Continue reading “Let’s look inside the SHOWRUNNER Awards and other fan film competitions (Part 1)”

A FATHERS DAY blog as my 11-year-old son JAYDEN discovers STAR TREK fan films…

In honor of Father’s Day, I wanted to share something special and Trekkish that recently happened with me and my son.

Jayden is reaching the age where he’s developing his own interests that are completely separate from Daddy’s. He’s playing Roblox and Terraria and a bunch of other games on his computer that I’ve never heard of. He watches YouTubers with names like Mr. Beast, Flamingo, and Merg. He codes, builds robots, and does karate. And now that summer has started, hours will go by where I’ll only see him when he comes down from his room for a quick snack (and it’s all I can do to make him eat a nutritious lunch!).

Ah, being the father of an almost-teen…

I am so proud of my not-so-little boy!

But there is one thing that we do almost every day, and that’s watch Star Trek together after dinner. I give the food a little while to digest, and then we’ll head off to my office where I’ll do 25-30 minutes of cardio on the bike while we watch (most of) an episode of Star Trek. It’s been our “thing” since Jayden was 5. We’re going in release order. We began with TOS, then TAS, then back to TOS because Jayden was really young when he first watched them, and I wanted him to remember. Then on to the first four movies, then TNG…with DS9 added as we hit season six of TNG. And of course, we watched Trek V and Trek VI when those came up in the chronological release order.

We’ve also watched LOWER DECKS, PRODIGY, and STRANGE NEW WORLDS—but not DISCOVERY or PICARD. In the case of Discovery, too much @$&%ing swearing, and in the case of Picard…SPOILERS!

Anyway, Jayden has become quite the little Trekkie (thank heaven!) and sci-fi nerd. The other day at the comic book store, he begged me to buy him a stuffed xenomorph from Alien(s)—which he’s seen, of course—with a zipper for a mouth and a second mouth-tongue inside. (We named him Zipley.)

Jayden holds the newest addition to the family: ZIPLEY!

Most recently, we’ve made it to the end of TNG. We only have “All Good Things” left to watch, but it’s time to switch back over to DS9 and complete season two. We’re two episodes away from watching “Crossover,” the first episode of any Trek to feature the Mirror Universe since TOS’s “Mirror, Mirror.”

Not certain whether Jayden would remember that early episode, I fished out the ol’ remastered Blu-rays to watch that as a special “extra” before heading back to DS9. I’d done the same thing earlier in season two when we did a detour to watch “Errand of Mercy” then “The Trouble with Tribbles” and finally “Day of the Dove.” Those three were all in anticipation of DS9‘s “Blood Oath,” which featured the return of Klingons Kor, Koloth, and Kang from those episodes. So as you can see, I am doing all of this VERY methodically!

Last week, we viewed “Mirror, Mirror” and, as I watched the following scene, I got a crazy idea…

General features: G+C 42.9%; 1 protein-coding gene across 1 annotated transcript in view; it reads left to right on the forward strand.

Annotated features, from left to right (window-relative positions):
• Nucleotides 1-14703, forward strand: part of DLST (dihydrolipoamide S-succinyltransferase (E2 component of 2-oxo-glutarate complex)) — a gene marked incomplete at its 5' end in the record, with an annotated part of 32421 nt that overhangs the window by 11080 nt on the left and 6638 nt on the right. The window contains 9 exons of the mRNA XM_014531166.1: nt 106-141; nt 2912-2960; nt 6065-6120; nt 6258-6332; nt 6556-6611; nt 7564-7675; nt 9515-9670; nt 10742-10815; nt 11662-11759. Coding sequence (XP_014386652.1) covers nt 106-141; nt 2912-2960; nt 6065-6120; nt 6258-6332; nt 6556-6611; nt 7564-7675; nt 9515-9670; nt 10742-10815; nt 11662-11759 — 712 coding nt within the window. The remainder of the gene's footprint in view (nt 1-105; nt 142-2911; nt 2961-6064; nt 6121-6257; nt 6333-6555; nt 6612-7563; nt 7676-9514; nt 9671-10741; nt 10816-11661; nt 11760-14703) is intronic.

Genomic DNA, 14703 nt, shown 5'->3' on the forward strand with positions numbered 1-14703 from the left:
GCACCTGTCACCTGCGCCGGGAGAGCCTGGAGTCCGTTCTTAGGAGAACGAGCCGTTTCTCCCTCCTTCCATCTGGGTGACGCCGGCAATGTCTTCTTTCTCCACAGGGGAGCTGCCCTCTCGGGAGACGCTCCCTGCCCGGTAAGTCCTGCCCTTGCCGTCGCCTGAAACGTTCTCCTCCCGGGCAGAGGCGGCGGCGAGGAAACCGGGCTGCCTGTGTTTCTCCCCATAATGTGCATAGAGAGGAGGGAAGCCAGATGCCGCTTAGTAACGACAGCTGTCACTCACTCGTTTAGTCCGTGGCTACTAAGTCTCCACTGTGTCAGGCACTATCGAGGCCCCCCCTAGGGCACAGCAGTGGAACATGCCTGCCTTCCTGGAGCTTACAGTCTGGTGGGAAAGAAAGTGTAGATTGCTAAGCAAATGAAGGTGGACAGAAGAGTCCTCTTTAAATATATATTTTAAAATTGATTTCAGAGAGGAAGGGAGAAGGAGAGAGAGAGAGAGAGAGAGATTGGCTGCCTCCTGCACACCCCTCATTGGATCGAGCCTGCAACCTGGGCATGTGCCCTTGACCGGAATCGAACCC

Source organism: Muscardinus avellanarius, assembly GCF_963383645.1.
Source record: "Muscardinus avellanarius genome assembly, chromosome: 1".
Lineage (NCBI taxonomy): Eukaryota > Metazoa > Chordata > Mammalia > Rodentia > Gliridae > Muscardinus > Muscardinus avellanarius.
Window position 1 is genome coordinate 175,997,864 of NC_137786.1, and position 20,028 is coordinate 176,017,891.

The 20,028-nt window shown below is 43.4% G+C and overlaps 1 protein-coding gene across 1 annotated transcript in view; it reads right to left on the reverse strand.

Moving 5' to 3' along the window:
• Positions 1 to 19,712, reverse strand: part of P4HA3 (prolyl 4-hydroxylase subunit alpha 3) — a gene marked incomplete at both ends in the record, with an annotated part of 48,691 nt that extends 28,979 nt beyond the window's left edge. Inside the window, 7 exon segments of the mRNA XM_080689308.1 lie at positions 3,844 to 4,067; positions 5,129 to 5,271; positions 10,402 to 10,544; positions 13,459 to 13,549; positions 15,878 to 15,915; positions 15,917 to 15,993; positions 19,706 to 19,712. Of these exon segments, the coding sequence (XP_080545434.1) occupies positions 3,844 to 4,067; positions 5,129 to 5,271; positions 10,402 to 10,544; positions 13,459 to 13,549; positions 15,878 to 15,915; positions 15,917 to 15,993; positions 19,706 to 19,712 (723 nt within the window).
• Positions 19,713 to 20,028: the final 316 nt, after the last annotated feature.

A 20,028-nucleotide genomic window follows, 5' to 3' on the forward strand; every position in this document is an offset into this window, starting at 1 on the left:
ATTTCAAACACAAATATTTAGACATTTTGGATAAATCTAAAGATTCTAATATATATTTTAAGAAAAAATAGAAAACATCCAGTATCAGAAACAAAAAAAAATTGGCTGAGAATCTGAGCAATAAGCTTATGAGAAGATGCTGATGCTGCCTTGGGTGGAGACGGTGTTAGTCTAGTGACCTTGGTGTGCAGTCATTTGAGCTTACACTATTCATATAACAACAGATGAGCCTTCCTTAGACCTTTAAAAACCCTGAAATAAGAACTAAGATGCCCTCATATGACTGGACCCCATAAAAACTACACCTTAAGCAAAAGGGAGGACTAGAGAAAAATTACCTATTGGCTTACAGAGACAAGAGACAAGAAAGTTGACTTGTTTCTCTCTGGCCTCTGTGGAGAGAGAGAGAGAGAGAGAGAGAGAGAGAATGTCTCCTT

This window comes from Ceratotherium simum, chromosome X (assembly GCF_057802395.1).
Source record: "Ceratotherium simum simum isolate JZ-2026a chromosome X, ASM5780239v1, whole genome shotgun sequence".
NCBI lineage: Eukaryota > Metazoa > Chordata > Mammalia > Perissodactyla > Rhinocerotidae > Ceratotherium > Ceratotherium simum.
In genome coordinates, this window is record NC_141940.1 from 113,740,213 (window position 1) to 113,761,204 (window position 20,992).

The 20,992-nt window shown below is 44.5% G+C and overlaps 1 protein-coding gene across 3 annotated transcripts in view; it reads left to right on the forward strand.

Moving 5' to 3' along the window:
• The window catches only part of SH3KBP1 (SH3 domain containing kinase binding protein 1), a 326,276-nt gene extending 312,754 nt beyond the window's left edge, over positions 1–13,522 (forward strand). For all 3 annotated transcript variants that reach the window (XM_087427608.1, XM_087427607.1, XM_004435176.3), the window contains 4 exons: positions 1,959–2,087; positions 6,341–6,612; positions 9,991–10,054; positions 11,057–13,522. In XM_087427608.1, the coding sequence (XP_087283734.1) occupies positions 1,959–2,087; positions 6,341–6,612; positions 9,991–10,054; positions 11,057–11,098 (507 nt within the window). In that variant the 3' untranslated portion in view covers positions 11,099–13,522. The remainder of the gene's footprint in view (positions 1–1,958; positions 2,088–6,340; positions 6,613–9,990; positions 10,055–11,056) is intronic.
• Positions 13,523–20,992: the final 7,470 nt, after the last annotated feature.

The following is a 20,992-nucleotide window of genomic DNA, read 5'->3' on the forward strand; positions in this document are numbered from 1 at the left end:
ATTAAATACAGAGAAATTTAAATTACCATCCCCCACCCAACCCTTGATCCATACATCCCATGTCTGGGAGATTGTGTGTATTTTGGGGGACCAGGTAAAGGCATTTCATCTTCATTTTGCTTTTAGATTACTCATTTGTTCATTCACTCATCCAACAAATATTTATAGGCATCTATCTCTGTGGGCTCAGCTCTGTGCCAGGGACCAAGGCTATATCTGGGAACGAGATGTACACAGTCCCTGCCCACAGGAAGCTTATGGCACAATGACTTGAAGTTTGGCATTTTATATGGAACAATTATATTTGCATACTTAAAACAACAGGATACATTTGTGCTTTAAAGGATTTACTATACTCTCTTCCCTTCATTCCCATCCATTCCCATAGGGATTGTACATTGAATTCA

Continue reading “A FATHERS DAY blog as my 11-year-old son JAYDEN discovers STAR TREK fan films…”

Here are the 2022 Star Trek Fan Film SHOWRUNNER AWARD entries for BEST SHORT SCENE…

As I announced last week, the final submissions for the 2022 Star Trek Fan Film SHOWRUNNER AWARDS were made official on June 1, and now the panel of twelve judges—each the showrunner of a Star Trek fan film or series—get to have their chance to pick the winners in 18 different categories…

  • Best Fan Film
  • Best Director
  • Best Writer
  • Best Lead Actor
  • Best Lead Actress
  • Best Supporting Actor
  • Best Supporting Actress
  • Best Cinematography
  • Best Film Editing
  • Best Sound Design/Mixing
  • Best Visual Effects (CGI)
  • Best Special Effects (non-CGI)
  • Best Musical Score
  • Best Costuming
  • Best Hair & Makeup
  • Best Original Character
  • Best Micro-Budget Fan Film (total production cost $1,000 or less, not including set construction)
  • Best Short Scene (up to 2 minutes)

This final category is one that I personally find fascinating!

Think abut the long history of Star Trek, and there are some amazing episodes. But there are also some really impactful SCENES, as well. Let your mind and memory wander back to the scene of Edith Keeler being killed and Kirk’s reaction (“You deliberately stopped me, Jim. I could have save her. Do you know what you just did?” “He knows, Doctor. He knows…”), the scene of Kirk relieving Matt Decker of command on Kirk’s personal authority as captain of the Enterprise (“You’re bluffing…” “Vulcans never bluff…”), Khan stranding Kirk in the middle of a dead planet (“Buried alive…buried alive…” “KHANNNNNN!!!!!!”), Picard appears as Locutus for the first time (“From this time forward, you will service…us.” “Mr. Worf, fire…”), and the list goes on and on.

Yes, those impactful scenes were from some of the best episodes and movies—but not always. The climactic scene of three Losiras about to touch Kirk, McCoy, and Sulu o the shoulders just as Spock and a security guard beam in and shoot the Kalandan computer in “That Which Survives” was an exciting scene in an otherwise average episode.